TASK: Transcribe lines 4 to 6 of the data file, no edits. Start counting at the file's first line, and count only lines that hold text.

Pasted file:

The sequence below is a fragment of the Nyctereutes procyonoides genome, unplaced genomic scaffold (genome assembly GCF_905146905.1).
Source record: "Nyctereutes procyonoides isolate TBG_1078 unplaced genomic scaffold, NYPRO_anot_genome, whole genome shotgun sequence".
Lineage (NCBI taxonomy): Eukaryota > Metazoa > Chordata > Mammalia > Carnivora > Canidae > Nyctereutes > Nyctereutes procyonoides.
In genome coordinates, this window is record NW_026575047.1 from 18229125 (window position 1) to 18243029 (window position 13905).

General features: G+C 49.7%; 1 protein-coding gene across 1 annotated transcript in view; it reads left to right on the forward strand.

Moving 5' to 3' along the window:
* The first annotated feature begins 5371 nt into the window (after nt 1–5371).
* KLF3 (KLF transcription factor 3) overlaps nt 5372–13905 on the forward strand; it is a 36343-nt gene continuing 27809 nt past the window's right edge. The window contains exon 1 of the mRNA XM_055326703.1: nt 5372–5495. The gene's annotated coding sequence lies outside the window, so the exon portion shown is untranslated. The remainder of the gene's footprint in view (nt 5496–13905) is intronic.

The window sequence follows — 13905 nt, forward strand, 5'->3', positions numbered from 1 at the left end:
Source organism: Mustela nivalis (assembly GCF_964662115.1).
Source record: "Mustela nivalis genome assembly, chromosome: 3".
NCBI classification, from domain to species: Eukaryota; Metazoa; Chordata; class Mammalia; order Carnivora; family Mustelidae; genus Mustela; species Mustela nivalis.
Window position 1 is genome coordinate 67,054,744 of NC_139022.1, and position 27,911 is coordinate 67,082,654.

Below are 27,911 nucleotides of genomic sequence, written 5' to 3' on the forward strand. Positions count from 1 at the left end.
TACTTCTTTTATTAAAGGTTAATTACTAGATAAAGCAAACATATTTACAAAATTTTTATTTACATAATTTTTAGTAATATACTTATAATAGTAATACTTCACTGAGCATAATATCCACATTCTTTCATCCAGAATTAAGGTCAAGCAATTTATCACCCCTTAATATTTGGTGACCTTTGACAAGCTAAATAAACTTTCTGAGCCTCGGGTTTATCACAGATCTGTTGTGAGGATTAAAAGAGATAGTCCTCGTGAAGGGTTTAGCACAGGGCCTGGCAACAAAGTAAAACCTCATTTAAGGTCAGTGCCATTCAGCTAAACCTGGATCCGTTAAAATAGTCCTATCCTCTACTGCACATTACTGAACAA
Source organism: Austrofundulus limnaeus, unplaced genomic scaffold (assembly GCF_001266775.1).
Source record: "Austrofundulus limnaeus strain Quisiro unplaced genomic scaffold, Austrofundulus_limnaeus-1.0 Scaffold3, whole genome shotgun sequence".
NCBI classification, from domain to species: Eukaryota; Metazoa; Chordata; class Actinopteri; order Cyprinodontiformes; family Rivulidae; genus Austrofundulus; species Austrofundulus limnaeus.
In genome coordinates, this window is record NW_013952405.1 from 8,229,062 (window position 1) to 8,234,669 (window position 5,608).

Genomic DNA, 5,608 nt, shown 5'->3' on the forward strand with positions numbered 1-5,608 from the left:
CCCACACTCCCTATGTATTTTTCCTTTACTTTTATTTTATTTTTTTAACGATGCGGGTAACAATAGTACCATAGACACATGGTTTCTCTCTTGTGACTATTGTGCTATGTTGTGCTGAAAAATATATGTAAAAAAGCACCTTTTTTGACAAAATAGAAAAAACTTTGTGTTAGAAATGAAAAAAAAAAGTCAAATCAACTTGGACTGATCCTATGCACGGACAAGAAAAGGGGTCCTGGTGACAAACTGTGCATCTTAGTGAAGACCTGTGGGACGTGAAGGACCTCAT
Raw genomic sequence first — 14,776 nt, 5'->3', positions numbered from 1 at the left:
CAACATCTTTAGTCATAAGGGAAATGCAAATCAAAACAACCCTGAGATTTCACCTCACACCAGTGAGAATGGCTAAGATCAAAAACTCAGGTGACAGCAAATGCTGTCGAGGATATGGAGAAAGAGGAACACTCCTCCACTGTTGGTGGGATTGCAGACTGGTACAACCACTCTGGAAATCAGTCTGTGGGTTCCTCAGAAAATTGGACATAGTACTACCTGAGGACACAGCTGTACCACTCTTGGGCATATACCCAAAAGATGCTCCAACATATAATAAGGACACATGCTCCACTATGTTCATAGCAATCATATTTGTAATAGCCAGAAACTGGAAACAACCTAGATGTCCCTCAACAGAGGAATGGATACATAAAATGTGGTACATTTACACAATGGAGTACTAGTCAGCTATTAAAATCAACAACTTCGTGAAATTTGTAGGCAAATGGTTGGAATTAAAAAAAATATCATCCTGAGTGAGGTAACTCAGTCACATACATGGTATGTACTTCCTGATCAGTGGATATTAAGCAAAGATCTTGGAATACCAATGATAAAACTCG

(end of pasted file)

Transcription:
In genome coordinates, this window is record NW_026575047.1 from 18229125 (window position 1) to 18243029 (window position 13905).

General features: G+C 49.7%; 1 protein-coding gene across 1 annotated transcript in view; it reads left to right on the forward strand.

Moving 5' to 3' along the window: